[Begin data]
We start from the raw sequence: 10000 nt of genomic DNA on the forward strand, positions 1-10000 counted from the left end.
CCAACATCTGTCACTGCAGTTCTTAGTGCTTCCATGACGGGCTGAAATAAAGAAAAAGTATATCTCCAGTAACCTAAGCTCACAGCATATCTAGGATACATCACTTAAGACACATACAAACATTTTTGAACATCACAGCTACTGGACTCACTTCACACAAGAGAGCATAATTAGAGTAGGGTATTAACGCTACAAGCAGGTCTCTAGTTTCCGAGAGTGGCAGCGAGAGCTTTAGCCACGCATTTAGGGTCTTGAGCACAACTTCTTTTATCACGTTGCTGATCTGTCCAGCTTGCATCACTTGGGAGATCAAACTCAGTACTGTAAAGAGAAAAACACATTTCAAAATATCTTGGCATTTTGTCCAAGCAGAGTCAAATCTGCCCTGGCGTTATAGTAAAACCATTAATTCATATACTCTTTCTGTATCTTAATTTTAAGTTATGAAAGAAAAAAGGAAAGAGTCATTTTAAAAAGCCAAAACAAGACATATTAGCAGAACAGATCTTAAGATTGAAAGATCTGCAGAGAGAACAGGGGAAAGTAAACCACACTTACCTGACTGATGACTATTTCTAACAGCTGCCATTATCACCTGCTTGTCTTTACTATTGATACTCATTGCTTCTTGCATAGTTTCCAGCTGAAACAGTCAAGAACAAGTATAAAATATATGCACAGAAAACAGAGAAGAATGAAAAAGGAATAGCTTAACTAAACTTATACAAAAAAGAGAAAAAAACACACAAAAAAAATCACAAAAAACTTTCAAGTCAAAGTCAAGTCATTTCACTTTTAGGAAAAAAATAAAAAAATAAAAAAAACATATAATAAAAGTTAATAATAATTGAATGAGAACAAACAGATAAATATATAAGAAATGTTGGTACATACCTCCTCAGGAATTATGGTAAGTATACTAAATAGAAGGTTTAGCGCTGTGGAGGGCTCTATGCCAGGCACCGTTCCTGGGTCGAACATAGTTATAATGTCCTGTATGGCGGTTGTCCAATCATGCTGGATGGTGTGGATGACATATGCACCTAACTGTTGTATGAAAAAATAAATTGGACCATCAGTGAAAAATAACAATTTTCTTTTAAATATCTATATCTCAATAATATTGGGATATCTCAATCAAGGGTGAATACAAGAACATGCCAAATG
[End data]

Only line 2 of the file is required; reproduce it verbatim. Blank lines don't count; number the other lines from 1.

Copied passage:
CCAACATCTGTCACTGCAGTTCTTAGTGCTTCCATGACGGGCTGAAATAAAGAAAAAGTATATCTCCAGTAACCTAAGCTCACAGCATATCTAGGATACATCACTTAAGACACATACAAACATTTTTGAACATCACAGCTACTGGACTCACTTCACACAAGAGAGCATAATTAGAGTAGGGTATTAACGCTACAAGCAGGTCTCTAGTTTCCGAGAGTGGCAGCGAGAGCTTTAGCCACGCATTTAGGGTCTTGAGCACAACTTCTTTTATCACGTTGCTGATCTGTCCAGCTTGCATCACTTGGGAGATCAAACTCAGTACTGTAAAGAGAAAAACACATTTCAAAATATCTTGGCATTTTGTCCAAGCAGAGTCAAATCTGCCCTGGCGTTATAGTAAAACCATTAATTCATATACTCTTTCTGTATCTTAATTTTAAGTTATGAAAGAAAAAAGGAAAGAGTCATTTTAAAAAGCCAAAACAAGACATATTAGCAGAACAGATCTTAAGATTGAAAGATCTGCAGAGAGAACAGGGGAAAGTAAACCACACTTACCTGACTGATGACTATTTCTAACAGCTGCCATTATCACCTGCTTGTCTTTACTATTGATACTCATTGCTTCTTGCATAGTTTCCAGCTGAAACAGTCAAGAACAAGTATAAAATATATGCACAGAAAACAGAGAAGAATGAAAAAGGAATAGCTTAACTAAACTTATACAAAAAAGAGAAAAAAACACACAAAAAAAATCACAAAAAACTTTCAAGTCAAAGTCAAGTCATTTCACTTTTAGGAAAAAAATAAAAAAATAAAAAAAACATATAATAAAAGTTAATAATAATTGAATGAGAACAAACAGATAAATATATAAGAAATGTTGGTACATACCTCCTCAGGAATTATGGTAAGTATACTAAATAGAAGGTTTAGCGCTGTGGAGGGCTCTATGCCAGGCACCGTTCCTGGGTCGAACATAGTTATAATGTCCTGTATGGCGGTTGTCCAATCATGCTGGATGGTGTGGATGACATATGCACCTAACTGTTGTATGAAAAAATAAATTGGACCATCAGTGAAAAATAACAATTTTCTTTTAAATATCTATATCTCAATAATATTGGGATATCTCAATCAAGGGTGAATACAAGAACATGCCAAATG